The House overwhelmingly passed a "Stop School Violence" bill Wednesday, providing $50 million a year to beef up school safety, provide better training to identify warning signs and improve coordination between schools and law enforcement, but nothing on gun control. The bill attempts to curb school violence by providing more training for school officials and local law enforcement to respond to mental health crises, as well as, among other things, money to develop anonymous reporting systems for threats and deterrent measures like metal detectors and locks.
While the bill had bipartisan support, many Democrats were frustrated that it doesn't include any gun control measures.
In a bipartisan vote of 407-10, lawmakers approved the STOP School Violence Act, which provides federal grants meant to make schools safer. Orrin Hatch, second from left, who introduced the bill in the Senate, and Patrick Petty, 17, a student at Marjory Stoneman Douglas High School in Parkland, Fla., next to Hatch.
The vote marks the first gun-related action by Congress since the February 14 attack at Marjory Stoneman Douglas High School in Parkland, Florida. The rally was part of a nationwide school walkout to protest gun violence following the Florida attack.
On Wednesday, a Senate panel grilled Federal Bureau of Investigation officials over the agency's failures to act on tips received about Parkland shooting suspect Nikolas Cruz.
Local students gathered on the West Front of the Capitol with Democratic lawmakers to demand Congress do more to prevent gun violence, like passing a more comprehensive background checks measure that would ensure people purchasing firearms online or at gun shows are subject to the same review as those purchasing in stores. Bill Nelson (D-Fla.) said. The nonprofit's mission is to prevent gun violence before it happens by educating and mobilizing youth and adults to identify, intervene, and get help for at-risk individuals. Protesters are demonstrating at the Capitol and in front of the White House on Wednesday.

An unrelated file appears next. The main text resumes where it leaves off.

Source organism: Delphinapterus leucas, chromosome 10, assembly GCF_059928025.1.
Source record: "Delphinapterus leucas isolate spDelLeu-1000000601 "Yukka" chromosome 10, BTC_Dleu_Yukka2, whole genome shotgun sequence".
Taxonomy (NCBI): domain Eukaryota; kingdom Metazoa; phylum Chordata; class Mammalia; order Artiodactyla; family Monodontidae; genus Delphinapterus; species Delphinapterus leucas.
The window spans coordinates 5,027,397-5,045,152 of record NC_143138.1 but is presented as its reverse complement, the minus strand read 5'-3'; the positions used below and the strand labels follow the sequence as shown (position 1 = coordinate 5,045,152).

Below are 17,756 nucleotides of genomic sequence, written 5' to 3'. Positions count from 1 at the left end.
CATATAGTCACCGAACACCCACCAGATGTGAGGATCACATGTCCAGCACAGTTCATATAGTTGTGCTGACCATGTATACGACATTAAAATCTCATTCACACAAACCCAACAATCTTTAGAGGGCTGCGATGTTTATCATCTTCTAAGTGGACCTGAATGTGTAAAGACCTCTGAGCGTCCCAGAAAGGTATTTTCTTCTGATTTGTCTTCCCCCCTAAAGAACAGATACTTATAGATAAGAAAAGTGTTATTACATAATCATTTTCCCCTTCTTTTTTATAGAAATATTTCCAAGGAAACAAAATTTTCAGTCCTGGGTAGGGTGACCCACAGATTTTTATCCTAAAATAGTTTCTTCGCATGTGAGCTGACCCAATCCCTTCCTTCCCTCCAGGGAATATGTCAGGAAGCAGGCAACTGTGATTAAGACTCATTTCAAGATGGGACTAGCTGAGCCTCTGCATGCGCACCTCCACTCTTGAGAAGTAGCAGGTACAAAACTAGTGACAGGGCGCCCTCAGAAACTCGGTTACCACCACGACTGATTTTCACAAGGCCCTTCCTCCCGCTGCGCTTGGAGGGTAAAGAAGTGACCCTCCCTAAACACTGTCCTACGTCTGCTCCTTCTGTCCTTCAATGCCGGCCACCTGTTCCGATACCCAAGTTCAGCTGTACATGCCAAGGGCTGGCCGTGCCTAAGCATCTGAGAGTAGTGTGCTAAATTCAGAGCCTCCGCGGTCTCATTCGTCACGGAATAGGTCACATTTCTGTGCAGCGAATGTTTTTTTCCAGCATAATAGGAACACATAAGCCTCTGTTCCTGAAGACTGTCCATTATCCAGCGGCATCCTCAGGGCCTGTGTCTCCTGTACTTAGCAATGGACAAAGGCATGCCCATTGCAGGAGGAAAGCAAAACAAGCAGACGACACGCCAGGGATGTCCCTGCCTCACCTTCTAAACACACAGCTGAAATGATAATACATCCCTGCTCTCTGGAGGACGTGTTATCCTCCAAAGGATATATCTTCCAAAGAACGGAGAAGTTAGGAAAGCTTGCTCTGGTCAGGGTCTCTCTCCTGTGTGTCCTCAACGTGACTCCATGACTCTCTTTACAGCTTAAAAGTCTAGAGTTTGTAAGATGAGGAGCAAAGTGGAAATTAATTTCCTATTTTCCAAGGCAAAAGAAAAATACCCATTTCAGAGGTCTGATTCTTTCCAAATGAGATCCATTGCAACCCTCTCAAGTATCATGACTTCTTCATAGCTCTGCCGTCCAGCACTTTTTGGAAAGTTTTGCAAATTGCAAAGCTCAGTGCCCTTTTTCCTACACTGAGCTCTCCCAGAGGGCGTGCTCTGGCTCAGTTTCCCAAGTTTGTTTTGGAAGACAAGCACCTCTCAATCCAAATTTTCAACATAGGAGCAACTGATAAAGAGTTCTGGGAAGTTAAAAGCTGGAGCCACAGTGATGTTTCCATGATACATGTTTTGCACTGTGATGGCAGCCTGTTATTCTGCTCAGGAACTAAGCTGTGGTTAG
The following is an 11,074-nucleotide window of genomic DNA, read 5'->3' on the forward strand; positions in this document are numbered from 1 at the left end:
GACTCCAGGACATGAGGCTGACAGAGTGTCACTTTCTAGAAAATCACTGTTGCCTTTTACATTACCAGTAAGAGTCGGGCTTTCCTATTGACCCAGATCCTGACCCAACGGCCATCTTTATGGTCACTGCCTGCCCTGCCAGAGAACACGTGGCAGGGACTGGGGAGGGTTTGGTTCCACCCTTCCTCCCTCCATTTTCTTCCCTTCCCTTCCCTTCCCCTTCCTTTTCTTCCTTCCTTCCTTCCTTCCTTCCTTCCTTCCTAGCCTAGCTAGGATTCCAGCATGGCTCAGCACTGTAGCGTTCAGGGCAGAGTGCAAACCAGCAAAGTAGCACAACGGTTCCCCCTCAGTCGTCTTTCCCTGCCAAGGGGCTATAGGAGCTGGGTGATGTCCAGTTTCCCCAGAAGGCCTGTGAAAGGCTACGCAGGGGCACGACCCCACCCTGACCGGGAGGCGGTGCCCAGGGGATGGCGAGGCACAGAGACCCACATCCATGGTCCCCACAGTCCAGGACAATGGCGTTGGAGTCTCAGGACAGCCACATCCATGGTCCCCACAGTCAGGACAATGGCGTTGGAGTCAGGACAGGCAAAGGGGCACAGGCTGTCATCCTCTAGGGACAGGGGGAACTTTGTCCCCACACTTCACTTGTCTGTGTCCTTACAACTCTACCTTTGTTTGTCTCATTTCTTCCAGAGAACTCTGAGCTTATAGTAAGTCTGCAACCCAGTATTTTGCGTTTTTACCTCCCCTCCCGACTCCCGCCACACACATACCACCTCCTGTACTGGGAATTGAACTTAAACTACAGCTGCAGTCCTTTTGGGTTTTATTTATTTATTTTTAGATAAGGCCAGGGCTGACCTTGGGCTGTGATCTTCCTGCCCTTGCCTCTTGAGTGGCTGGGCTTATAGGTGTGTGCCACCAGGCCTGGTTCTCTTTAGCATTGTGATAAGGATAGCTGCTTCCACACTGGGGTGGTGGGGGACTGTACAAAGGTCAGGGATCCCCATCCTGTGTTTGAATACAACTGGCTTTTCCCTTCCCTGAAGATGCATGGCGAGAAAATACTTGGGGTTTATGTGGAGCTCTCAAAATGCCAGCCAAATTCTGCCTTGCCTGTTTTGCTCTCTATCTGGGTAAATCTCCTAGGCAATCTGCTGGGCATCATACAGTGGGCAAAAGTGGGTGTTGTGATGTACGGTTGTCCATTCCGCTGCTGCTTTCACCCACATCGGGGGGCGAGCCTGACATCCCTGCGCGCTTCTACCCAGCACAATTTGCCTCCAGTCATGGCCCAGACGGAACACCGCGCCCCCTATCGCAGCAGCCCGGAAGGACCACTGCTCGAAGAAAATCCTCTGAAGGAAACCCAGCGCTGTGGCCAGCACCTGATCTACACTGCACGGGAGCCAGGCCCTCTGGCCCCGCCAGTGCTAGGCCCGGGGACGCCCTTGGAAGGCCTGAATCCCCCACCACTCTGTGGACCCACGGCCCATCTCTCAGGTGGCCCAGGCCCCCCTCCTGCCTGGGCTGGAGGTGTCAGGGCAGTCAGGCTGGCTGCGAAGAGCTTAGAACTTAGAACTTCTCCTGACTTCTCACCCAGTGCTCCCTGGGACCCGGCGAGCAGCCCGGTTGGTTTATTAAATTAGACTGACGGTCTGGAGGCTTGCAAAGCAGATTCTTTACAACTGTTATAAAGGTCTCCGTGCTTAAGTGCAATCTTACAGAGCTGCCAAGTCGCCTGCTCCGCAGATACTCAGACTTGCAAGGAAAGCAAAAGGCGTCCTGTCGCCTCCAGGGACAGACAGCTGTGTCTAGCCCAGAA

"This bill, on its own, is not the kind of meaningful congressional action needed to address this crisis of gun violence", Representative Steny Hoyer, the No. 2 House Democrat, said in a statement. The two men have also teamed up on legislation that would encourage states to adopt so-called red flag laws, which would give law enforcement the authority to seize guns from people who pose a threat to themselves or others.
House lawmakers voted 407-10 to approve a bill from Rep.
Almost 70 senators have signed on to a bill co-authored by Texas Republican John Cornyn, R-Tex., and Sen.
"The STOP School Violence Act directly addresses flaws in the system that failed to prevent violence in schools".
Sam Blank and Alia Berry-Drobnich, both 14, said they skipped their 9th-grade classes Wednesday because what happened in Parkland made them afraid to go to school. Increased funding for mental health programs and school security will have positive effects, but "mass shootings will not stop until we rid society of the weapons that make them possible", Katharine Posada told senators. She's hopeful that Congress will enact gun control laws.
Berry-Drobnich said while legislative efforts to improve school safety were good steps, it wasn't enough.